Democrats want to portray their support for General Motors as a model for the country’s economy, but a peek behind the curtain shows the company still struggling to regain its footing.
“I’ve got a little bumper sticker for you,” Vice President Joe Biden shouted at a Labor Day campaign event in Detroit, “Osama Bin Laden is dead and GM is alive!”
The Democratic Party platform claims GM is stronger today because of Obama and that he created or saved more than one million jobs in the automotive industry, but almost two-thirds of GM’s jobs sit in a country not named the United States, according to a Forbes report.
Since 2009, the company has invested heavily overseas, especially in China, even as it shuttered plants in the United States, including the plant in Janesville, Wisc.
But politics has also extended the life of GM’s investment in its money-losing German subsidiary, Opel.
A President Obama-appointed GM board had an opportunity to sell Opel in 2009, but decided against it to maintain the appearance of success.
“Opel has been losing millions of dollars and there’s no end in sight,” said Effraim Levy, a Standard and Poor’s Capital IQ analyst. “GM would be significantly more valuable without Opel.”
The decision to keep Opel also damaged U.S. foreign policy in Germany, according to a WikiLeaks cable.
Before GM reneged on its decision to sell Opel, German Chancellor Angela Merkel had publicly praised the pending sale after speaking with Obama, according to an Associated Press report.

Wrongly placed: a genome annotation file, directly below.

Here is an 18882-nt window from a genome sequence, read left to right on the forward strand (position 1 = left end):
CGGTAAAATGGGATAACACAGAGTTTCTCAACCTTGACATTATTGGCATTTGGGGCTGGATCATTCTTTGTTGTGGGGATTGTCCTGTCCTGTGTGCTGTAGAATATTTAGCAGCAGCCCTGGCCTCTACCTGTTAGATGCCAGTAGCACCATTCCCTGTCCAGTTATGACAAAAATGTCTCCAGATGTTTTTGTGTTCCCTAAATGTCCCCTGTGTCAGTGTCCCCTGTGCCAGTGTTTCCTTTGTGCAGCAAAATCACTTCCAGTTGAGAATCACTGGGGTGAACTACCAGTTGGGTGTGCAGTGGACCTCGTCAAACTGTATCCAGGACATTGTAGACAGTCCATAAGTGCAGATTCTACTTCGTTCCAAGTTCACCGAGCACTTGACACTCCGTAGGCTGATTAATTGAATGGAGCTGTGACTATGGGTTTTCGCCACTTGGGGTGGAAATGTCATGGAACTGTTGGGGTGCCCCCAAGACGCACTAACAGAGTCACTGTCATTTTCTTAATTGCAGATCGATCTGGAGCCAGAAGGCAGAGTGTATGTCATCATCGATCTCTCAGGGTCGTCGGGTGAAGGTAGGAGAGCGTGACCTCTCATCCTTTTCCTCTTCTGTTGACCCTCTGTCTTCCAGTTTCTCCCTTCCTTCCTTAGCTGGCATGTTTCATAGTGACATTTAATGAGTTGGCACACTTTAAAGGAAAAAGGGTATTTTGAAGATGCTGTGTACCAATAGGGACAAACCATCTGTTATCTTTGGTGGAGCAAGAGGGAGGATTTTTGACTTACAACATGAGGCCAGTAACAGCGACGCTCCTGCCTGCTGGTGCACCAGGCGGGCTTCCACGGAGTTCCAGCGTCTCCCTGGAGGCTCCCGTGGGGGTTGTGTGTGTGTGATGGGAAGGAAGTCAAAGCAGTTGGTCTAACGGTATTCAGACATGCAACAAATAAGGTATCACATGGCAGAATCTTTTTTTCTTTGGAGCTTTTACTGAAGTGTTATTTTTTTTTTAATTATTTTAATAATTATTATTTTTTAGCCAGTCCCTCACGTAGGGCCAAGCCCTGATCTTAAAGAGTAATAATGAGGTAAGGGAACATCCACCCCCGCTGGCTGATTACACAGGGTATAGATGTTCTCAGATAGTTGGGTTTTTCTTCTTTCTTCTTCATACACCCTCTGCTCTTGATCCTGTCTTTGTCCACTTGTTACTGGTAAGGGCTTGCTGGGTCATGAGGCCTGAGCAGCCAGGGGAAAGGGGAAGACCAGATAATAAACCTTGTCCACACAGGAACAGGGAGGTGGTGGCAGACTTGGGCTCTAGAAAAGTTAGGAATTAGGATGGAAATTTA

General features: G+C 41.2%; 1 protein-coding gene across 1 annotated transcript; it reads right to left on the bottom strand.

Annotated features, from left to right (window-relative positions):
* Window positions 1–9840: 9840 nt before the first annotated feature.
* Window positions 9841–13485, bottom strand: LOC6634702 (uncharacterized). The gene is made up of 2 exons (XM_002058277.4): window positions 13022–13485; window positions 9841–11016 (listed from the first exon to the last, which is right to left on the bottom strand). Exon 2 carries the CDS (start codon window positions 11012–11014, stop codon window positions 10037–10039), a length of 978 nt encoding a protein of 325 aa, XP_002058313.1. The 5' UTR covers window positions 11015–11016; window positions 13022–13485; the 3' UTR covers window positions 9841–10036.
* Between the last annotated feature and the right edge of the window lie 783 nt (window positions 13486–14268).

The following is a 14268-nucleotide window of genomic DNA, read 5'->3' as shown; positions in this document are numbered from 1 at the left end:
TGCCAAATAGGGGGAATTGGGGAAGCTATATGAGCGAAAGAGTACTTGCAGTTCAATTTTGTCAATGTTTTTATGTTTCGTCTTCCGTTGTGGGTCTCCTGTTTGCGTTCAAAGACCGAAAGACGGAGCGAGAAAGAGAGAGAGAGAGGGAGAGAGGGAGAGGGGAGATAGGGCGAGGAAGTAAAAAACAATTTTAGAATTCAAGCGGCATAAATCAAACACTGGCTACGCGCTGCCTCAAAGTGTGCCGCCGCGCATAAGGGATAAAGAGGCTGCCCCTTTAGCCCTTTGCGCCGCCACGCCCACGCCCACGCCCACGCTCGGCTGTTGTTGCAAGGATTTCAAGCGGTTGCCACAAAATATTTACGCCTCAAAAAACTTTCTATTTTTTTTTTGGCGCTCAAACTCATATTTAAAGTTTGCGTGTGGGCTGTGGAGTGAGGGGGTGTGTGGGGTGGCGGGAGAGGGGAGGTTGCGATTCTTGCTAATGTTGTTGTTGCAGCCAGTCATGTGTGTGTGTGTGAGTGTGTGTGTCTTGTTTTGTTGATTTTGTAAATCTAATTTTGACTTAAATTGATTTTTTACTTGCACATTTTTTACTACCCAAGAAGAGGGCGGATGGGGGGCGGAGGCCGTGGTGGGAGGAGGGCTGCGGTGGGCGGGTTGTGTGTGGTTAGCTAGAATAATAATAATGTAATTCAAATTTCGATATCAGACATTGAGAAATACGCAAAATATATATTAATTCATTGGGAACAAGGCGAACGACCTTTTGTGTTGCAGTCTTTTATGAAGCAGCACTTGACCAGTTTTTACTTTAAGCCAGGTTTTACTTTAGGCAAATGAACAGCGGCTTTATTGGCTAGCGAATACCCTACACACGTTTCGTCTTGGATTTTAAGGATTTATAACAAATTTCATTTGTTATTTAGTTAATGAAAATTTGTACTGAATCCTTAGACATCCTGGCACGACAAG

“Opel has been given prospects for the future,” Merkel said at the time, unaware that Obama’s allies at GM would shortly back out of the deal.
“The failed sale of Opel (in 2009) is one of the worst setbacks in Chancellor Merkel’s chancellery. Never before has she been publicly taken for a ride. … She now looks naïve, uninformed and deceived,” said the WikiLeaks cable citing German media reports. “Merkel has lost, Obama has won.”
GM spokesman Jim Cain said the company kept Opel in 2009 in order to give GM the best economy of scale. “The thought was we could be successful in the long term,” Cain said. “We needed representation in the European market.”
Ford has also struggled in Europe, and Opel’s woes are nothing new, Cain said.
GM kept Opel in order to maintain GM’s compact and midsize car engineering and sales volume, according to a Bloomberg report.
Cain said GM is working to improve Opel by negotiating with German unions, but Levy said fixing Opel is not going to be simple.